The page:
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The future of manufacturing in India is taking hold in Pune

Farhad Bomanjee
The wind turbine hub assembly at GE’s multi-modal manufacturing facility in Pune.
By kdespagniqz
Published Last updated This article is more than 2 years old.

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Over the past decade, India achieved one of the fastest growth rates among major economies, its domestic market exploding as disposable incomes swelled. Aspirations of more than a billion people spawned many a new industry, and the nation emerged as a top destination for outsourcing technology services. Yet, it’s ironic that manufacturing remained a somewhat of a laggard in the world’s second-largest populous nation.

Many investors who set up factories in India, eying the benefits of low costs and a huge local market, found themselves struggling with issues ranging from bureaucratic delays, to archaic labor rules, to inadequate infrastructure. That contributed to the share of manufacturing to the country’s gross domestic product to remain stagnated at around 15% for many years.

India’s new government intends to change all that and revive manufacturing, a sector crucial to the creation of jobs needed to lift millions of people out of poverty. So on September 25, under leadership of prime minister Modi, the government launched a campaign called “Make In India” to attract manufactures from across the world. The campaign promises easier rules, upgrades in infrastructure, and a skilled workforce. Modi’s goal: Boost the share of manufacturing to 25% of the GDP by 2022 and create 100 million additional jobs.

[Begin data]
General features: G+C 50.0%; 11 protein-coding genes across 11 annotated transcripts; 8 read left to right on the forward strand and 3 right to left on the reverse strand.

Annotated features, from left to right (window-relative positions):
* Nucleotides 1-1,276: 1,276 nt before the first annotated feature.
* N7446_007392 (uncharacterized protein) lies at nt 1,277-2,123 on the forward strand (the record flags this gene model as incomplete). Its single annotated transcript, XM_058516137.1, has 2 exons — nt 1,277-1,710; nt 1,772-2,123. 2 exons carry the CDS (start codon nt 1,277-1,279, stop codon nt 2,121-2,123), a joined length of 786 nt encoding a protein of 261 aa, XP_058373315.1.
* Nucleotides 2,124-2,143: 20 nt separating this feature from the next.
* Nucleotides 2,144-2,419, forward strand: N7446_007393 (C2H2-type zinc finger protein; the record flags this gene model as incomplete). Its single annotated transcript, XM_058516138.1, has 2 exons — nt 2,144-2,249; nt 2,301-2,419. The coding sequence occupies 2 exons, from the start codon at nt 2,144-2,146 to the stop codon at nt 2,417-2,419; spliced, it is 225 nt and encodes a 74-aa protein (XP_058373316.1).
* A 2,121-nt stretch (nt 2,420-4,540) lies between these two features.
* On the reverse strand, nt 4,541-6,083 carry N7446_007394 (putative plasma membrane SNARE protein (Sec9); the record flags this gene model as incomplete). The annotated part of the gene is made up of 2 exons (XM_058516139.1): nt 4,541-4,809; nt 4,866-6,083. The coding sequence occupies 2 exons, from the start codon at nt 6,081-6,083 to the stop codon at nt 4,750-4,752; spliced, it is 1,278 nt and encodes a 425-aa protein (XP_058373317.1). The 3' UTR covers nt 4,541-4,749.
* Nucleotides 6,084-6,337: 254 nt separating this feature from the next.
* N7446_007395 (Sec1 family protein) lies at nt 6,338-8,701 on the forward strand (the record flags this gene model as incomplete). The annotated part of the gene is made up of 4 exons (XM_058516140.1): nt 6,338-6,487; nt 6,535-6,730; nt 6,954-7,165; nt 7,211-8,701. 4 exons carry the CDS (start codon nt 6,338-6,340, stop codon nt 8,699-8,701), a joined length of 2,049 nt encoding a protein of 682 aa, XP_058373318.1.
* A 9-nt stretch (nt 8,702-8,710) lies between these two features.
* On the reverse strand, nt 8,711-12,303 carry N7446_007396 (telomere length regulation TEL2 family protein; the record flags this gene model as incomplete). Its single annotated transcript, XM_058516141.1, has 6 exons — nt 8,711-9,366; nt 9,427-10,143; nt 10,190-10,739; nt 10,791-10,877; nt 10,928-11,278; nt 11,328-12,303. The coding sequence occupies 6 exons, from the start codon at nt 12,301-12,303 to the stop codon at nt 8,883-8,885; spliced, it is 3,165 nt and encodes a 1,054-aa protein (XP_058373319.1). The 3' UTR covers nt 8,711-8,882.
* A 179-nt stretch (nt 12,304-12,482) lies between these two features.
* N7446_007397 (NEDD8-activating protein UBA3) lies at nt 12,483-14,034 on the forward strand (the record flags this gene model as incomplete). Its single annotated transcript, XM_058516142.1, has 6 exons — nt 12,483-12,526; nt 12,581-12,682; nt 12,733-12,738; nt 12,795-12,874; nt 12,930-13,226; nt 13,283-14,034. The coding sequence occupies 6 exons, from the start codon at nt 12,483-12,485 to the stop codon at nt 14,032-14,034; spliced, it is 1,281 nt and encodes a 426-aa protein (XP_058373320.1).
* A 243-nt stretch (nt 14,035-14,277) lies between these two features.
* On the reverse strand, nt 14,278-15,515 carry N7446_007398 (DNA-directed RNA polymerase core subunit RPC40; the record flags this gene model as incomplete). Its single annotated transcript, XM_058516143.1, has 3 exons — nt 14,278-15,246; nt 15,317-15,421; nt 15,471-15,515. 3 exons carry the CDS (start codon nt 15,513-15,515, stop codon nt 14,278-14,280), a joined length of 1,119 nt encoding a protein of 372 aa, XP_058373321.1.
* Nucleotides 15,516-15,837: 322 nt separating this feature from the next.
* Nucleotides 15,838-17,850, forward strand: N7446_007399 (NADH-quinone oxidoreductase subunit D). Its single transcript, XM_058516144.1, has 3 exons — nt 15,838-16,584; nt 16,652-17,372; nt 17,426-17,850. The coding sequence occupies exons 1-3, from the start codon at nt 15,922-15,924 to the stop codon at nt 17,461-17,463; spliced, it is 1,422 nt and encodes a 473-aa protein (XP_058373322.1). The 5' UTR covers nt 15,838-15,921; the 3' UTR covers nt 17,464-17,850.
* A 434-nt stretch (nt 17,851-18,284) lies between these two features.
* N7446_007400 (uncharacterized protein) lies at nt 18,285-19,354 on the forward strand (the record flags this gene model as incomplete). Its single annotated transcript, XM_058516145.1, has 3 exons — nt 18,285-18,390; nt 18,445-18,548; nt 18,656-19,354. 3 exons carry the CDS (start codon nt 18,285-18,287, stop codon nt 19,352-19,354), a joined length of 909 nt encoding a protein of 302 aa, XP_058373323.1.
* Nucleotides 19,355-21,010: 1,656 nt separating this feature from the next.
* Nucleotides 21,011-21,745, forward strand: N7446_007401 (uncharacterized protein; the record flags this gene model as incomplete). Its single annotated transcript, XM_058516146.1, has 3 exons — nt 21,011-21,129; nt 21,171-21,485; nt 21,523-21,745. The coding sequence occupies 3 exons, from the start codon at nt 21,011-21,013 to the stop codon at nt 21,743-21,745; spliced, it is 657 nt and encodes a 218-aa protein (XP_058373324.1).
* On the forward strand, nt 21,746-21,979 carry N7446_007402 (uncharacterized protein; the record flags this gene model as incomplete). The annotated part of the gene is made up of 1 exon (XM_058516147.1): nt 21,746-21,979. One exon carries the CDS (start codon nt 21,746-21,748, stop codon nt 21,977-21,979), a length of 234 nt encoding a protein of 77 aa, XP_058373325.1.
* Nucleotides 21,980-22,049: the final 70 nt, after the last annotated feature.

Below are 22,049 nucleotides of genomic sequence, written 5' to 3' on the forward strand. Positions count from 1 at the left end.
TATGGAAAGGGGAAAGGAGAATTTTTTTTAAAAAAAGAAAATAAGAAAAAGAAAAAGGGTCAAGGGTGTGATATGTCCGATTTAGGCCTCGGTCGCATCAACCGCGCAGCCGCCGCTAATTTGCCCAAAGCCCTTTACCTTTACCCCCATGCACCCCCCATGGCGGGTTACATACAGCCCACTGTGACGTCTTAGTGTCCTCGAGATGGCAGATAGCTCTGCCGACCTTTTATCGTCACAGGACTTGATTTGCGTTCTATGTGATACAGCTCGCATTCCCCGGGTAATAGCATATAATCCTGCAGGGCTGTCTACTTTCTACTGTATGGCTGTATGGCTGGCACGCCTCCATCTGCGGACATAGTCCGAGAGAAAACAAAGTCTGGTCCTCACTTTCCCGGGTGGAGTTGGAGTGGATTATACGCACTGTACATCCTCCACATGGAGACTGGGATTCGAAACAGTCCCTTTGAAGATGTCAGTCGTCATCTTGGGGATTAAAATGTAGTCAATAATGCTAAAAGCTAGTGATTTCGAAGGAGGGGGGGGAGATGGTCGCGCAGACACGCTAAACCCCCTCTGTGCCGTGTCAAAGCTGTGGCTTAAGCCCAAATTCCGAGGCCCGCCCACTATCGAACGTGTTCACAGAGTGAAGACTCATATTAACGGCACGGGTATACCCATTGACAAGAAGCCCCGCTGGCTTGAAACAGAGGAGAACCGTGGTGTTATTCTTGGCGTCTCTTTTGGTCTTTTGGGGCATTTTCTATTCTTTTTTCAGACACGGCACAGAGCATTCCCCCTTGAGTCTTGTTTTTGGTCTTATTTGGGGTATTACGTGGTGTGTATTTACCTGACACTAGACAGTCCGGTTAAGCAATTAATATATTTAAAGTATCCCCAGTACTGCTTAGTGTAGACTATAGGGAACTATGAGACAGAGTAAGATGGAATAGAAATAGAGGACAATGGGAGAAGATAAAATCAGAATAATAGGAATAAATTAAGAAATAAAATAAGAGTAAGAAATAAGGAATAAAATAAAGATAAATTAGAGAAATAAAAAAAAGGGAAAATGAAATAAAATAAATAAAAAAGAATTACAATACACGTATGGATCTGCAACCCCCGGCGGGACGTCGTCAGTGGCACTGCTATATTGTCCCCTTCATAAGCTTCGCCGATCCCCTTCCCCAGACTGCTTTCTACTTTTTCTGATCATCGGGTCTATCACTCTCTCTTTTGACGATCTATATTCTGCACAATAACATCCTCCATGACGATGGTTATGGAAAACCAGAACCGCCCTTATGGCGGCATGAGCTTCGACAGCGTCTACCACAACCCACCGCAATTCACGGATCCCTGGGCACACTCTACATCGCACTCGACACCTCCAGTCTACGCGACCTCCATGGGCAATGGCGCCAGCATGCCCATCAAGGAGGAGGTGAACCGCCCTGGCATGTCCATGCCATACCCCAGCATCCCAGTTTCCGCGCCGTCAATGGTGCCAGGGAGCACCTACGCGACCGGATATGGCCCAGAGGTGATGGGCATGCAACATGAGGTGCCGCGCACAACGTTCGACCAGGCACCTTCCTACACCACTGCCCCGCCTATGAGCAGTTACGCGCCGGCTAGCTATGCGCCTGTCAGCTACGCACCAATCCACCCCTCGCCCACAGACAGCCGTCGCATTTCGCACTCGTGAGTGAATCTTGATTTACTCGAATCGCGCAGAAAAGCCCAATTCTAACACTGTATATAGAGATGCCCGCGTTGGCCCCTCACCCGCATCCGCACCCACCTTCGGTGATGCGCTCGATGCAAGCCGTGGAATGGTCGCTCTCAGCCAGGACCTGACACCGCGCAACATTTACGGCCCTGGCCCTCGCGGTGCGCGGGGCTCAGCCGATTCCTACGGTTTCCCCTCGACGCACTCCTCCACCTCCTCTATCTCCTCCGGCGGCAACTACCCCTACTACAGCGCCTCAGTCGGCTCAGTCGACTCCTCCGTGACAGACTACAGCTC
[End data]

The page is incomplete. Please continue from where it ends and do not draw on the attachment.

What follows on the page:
An example of the manufacturing brilliance that Modi envisions for India is taking shape at GE’s facility at the outskirts of Pune, in western India. Spread over 67 acres, the plant is the first GE manufacturing facility where different products for multiple businesses will be built using shared infrastructure, equipment, and people under the same roof. GE is investing about $200 million in the facility.

Farhad Bomanjee
Shafts, gearboxes, and bedplates in production in Pune.

The new plant is as much path-breaking for India as it is for the 136-year-old GE. It is the result of thinking that began within GE about three years ago: How can the company harmonize its various operations for better economies of scale and better use of capital? The answer was multi-modal facilities like the one in Pune.

The plant, where production for GE’s oil & gas, aviation, transportation, and distributed power businesses began in June of 2014, can switch to building other products for a range of other industries using the multi-modal approach. This means that GE can quickly adjust and alter its production in line with demand, using the same infrastructure and people in the facility. While this will help cut costs, maintain economies of scale, and improve efficiencies, employees also stand to benefit by getting trained for different operations.

Farhad Bomanjee
Locomotive engine turbochargers on the factory floor in Pune.

GE is also working to turn the Pune facility to a “brilliant factory” where factory equipment and computers will talk to each other over the internet in real time, share information, and take decisions that will help ensure top-notch product quality and avoid plant shutdowns. Digitally interlinked supply chains, distribution networks, and servicing units will also form part of this intelligent ecosystem. Added to this are the advanced 3D printing technologies that will issue cutting-edge products.

The additions planned at the Pune facility include: tube, ducts, & bracket manufacturing for aircraft engines; dual fuel engine manufacturing; and machining centers for building components for transportation, oil & gas, and power & water businesses.

GE aims to build more than half-a-billion dollars worth products for power, wind energy, and oil & gas from the new factory in the first phase. About half of the output at Pune will be exported. And along with those products, sharing the expertise gathered from Pune with the rest of the world.

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